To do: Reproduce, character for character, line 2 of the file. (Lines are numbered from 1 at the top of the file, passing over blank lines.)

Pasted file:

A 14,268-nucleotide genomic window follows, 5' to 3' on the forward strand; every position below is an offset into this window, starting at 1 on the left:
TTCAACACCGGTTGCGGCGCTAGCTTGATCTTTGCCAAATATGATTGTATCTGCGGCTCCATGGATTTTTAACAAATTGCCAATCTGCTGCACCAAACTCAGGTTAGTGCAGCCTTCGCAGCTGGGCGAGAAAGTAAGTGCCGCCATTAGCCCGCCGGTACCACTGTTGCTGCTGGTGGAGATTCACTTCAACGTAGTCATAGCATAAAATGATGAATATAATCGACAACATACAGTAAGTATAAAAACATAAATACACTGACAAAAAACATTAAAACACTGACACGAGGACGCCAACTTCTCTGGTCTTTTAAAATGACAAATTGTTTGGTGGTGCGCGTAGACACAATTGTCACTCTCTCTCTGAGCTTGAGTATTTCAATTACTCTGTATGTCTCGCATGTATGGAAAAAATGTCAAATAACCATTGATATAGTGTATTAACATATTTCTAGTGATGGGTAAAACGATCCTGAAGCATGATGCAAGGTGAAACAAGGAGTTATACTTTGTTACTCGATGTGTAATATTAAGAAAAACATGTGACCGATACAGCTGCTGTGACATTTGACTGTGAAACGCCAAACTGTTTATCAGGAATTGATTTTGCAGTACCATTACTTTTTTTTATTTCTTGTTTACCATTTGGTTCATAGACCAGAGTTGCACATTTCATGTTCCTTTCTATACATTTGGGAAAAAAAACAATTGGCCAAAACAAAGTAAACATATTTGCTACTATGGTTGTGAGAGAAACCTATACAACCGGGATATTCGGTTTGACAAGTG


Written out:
TTCAACACCGGTTGCGGCGCTAGCTTGATCTTTGCCAAATATGATTGTATCTGCGGCTCCATGGATTTTTAACAAATTGCCAATCTGCTGCACCAAACTCAGGTTAGTGCAGCCTTCGCAGCTGGGCGAGAAAGTAAGTGCCGCCATTAGCCCGCCGGTACCACTGTTGCTGCTGGTGGAGATTCACTTCAACGTAGTCATAGCATAAAATGATGAATATAATCGACAACATACAGTAAGTATAAAAACATAAATACACTGACAAAAAACATTAAAACACTGACACGAGGACGCCAACTTCTCTGGTCTTTTAAAATGACAAATTGTTTGGTGGTGCGCGTAGACACAATTGTCACTCTCTCTCTGAGCTTGAGTATTTCAATTACTCTGTATGTCTCGCATGTATGGAAAAAATGTCAAATAACCATTGATATAGTGTATTAACATATTTCTAGTGATGGGTAAAACGATCCTGAAGCATGATGCAAGGTGAAACAAGGAGTTATACTTTGTTACTCGATGTGTAATATTAAGAAAAACATGTGACCGATACAGCTGCTGTGACATTTGACTGTGAAACGCCAAACTGTTTATCAGGAATTGATTTTGCAGTACCATTACTTTTTTTTATTTCTTGTTTACCATTTGGTTCATAGACCAGAGTTGCACATTTCATGTTCCTTTCTATACATTTGGGAAAAAAAACAATTGGCCAAAACAAAGTAAACATATTTGCTACTATGGTTGTGAGAGAAACCTATACAACCGGGATATTCGGTTTGACAAGTG